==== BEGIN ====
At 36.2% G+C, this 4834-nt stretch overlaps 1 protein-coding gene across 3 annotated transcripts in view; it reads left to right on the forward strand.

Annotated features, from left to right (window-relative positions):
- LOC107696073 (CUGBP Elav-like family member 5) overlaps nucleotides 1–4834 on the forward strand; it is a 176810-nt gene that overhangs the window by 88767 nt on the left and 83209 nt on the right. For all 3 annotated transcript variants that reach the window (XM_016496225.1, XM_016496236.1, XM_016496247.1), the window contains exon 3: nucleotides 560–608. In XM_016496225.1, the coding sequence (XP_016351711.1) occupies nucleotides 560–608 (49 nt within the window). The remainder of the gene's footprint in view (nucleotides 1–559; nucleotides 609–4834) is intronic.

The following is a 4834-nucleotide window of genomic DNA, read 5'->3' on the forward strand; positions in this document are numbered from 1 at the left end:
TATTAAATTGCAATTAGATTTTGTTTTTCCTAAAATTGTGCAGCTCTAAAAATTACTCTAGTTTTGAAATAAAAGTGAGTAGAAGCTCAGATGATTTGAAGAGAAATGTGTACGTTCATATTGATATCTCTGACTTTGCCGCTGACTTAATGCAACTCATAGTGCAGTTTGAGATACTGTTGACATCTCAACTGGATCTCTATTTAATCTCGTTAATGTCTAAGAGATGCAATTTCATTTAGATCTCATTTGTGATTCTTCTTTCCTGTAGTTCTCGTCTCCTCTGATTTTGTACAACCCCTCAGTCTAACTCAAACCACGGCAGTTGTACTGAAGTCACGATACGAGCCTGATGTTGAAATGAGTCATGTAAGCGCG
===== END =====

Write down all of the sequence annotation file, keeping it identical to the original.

At 36.2% G+C, this 4834-nt stretch overlaps 1 protein-coding gene across 3 annotated transcripts in view; it reads left to right on the forward strand.

Annotated features, from left to right (window-relative positions):
- LOC107696073 (CUGBP Elav-like family member 5) overlaps nucleotides 1–4834 on the forward strand; it is a 176810-nt gene that overhangs the window by 88767 nt on the left and 83209 nt on the right. For all 3 annotated transcript variants that reach the window (XM_016496225.1, XM_016496236.1, XM_016496247.1), the window contains exon 3: nucleotides 560–608. In XM_016496225.1, the coding sequence (XP_016351711.1) occupies nucleotides 560–608 (49 nt within the window). The remainder of the gene's footprint in view (nucleotides 1–559; nucleotides 609–4834) is intronic.

The following is a 4834-nucleotide window of genomic DNA, read 5'->3' on the forward strand; positions in this document are numbered from 1 at the left end:
TATTAAATTGCAATTAGATTTTGTTTTTCCTAAAATTGTGCAGCTCTAAAAATTACTCTAGTTTTGAAATAAAAGTGAGTAGAAGCTCAGATGATTTGAAGAGAAATGTGTACGTTCATATTGATATCTCTGACTTTGCCGCTGACTTAATGCAACTCATAGTGCAGTTTGAGATACTGTTGACATCTCAACTGGATCTCTATTTAATCTCGTTAATGTCTAAGAGATGCAATTTCATTTAGATCTCATTTGTGATTCTTCTTTCCTGTAGTTCTCGTCTCCTCTGATTTTGTACAACCCCTCAGTCTAACTCAAACCACGGCAGTTGTACTGAAGTCACGATACGAGCCTGATGTTGAAATGAGTCATGTAAGCGCG